As the underlining message emphasizes focus on things that matter, it simultaneously emphasizes that most things don’t. In fact, most us do things on a daily basis that matter very little in accomplishing our goals, yet we do them.

Remember, if 20% of what we do leads to 80% of the results we seek, than 80% of what we do accounts for 20% of what we seek. Cut the extra out, as it will make you more effective.

You could also take this farther: 4% of what we do leads to 64% of the results we seek. We can keep going, but the truth is that there are only a few things that matter in accomplishing any goal. They are simple, profound, and greatly impactful on our results. Take the time to identify these functions, as they will make the biggest difference in where you will end up.




There are a lot of things that can make us better, but one thing stands out above the rest and that is being open-minded. The difficulty with being open-minded is that we could be wrong and some of us don’t like to be wrong. Thinking that our present awareness of the world is the answer to everything is a narrow-minded way to view reality. In the grand scheme of things, we know very little.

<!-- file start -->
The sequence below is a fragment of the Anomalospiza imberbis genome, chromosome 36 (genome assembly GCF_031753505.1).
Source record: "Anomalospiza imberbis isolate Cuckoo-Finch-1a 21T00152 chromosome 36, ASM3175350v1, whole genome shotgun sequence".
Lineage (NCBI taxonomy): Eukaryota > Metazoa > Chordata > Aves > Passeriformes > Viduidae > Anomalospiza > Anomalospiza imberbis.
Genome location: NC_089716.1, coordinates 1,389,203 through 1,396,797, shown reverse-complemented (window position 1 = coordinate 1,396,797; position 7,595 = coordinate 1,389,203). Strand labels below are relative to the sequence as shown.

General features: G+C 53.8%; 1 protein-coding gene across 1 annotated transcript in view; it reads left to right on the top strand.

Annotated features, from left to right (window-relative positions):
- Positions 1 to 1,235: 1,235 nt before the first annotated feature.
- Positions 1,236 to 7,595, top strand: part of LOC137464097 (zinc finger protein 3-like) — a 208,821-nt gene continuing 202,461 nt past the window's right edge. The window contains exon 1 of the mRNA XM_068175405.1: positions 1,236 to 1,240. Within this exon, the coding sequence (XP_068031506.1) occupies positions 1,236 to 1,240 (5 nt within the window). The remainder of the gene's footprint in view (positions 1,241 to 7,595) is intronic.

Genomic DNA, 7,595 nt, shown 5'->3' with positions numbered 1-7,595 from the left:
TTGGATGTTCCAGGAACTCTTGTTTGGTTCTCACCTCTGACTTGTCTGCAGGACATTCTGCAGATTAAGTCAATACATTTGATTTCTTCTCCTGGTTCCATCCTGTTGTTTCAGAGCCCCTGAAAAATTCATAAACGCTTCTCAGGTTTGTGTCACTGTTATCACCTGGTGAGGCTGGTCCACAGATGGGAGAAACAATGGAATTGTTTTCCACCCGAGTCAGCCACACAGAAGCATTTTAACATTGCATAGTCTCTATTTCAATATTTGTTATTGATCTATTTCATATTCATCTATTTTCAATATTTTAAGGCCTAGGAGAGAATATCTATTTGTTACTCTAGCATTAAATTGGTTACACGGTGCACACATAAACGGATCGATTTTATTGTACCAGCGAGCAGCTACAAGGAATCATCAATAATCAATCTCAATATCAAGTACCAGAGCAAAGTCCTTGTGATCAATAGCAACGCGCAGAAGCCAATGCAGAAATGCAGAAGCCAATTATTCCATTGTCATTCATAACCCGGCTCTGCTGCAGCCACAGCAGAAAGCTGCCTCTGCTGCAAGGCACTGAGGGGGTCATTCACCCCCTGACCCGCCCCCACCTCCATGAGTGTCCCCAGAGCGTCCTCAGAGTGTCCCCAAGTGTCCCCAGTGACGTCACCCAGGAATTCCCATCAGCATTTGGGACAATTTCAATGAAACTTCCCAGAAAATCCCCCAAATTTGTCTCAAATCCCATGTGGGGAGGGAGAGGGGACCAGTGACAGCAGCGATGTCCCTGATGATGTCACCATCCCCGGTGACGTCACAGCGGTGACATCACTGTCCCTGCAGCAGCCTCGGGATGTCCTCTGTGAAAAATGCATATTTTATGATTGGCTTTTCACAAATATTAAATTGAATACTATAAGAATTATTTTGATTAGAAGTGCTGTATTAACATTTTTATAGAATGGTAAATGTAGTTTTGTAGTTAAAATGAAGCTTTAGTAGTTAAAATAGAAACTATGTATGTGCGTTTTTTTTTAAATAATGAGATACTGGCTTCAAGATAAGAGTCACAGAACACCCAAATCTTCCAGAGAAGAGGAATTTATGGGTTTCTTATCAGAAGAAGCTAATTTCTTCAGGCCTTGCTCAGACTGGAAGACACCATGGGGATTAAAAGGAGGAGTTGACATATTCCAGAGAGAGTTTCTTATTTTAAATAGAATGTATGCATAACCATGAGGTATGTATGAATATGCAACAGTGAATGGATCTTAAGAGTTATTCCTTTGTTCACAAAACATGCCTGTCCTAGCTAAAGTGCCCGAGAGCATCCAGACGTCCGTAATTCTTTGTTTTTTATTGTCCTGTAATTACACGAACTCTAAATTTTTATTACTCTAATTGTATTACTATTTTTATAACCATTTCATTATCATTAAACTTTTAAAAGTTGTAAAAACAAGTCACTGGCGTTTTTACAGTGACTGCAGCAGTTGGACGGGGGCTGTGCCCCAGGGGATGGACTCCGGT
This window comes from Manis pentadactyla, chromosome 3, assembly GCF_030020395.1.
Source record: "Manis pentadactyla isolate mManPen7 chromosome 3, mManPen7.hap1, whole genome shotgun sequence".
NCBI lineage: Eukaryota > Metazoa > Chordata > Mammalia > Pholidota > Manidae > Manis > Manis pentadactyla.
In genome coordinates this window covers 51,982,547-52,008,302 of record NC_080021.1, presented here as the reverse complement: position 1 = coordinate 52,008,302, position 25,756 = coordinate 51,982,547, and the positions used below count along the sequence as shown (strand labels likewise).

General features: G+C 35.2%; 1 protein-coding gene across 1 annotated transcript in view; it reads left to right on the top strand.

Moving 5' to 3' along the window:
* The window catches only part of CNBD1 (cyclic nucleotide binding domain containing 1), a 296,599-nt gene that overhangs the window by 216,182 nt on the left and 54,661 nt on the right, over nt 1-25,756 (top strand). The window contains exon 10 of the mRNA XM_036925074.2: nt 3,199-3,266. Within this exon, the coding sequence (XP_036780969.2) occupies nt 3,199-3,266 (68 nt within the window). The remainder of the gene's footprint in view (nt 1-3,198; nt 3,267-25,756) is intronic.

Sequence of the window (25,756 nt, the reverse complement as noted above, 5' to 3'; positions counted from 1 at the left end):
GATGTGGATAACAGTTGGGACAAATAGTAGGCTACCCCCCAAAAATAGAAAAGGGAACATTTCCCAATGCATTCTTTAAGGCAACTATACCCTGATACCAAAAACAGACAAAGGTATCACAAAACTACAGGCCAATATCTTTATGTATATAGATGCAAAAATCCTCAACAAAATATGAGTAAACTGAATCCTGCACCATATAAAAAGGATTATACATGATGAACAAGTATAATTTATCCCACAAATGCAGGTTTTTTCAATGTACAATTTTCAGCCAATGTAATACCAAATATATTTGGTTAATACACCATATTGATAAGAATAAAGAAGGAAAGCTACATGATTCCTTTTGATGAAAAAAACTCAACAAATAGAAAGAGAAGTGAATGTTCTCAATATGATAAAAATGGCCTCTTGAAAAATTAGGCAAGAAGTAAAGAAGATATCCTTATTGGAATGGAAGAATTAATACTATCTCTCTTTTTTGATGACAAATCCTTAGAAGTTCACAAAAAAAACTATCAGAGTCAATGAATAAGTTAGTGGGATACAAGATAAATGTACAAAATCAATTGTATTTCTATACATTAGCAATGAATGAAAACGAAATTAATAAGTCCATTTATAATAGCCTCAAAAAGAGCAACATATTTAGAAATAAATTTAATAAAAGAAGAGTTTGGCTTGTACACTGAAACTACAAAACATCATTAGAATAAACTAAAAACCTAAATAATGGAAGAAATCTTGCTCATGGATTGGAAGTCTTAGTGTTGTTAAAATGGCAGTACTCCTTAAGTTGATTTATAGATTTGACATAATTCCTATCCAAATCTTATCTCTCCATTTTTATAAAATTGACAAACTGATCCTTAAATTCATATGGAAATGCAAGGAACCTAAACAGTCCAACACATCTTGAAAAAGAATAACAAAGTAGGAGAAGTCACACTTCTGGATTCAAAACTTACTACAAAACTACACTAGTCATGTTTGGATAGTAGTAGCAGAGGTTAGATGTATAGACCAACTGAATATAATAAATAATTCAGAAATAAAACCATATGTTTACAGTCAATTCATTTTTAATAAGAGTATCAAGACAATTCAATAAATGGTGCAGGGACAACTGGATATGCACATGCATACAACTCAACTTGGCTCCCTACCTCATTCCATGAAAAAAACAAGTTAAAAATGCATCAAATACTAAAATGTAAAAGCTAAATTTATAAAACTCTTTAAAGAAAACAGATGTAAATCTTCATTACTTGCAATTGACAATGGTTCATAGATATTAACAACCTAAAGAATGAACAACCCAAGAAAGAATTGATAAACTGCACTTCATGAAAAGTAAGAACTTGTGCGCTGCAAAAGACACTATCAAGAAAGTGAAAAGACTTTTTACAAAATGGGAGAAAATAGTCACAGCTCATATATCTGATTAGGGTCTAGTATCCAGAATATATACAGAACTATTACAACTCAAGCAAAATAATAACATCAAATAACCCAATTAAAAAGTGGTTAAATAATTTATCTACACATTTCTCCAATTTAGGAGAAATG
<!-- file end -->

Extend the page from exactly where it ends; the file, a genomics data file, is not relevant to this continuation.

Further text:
Yes, we have areas of strength, but yes, we also have areas of weakness. Our weakness is that we often only see the world as we are, not as it really is. Those who are able to step out from themselves and see the world from a higher perspective will advance much quicker. In my opinion, they will be more understanding, patient and happier than those who are unable to see beyond themselves. And the core of this is open-mindedness.

Being open-minded requires us to be vulnerable. Most are uncomfortable being vulnerable because they don’t want to appear weak in the eyes of others, but it is essential if you want to advance your life. Understanding that you might be wrong, or not know something, is a great first step towards getting better and building strong connections with others. It tells another, “Here’s what I think. I may, or may not be right and I’m ok with that.” And you should expect this from others just the same. Being open-minded is a healthy and should be, an expected way for us to advance one another, as well as society.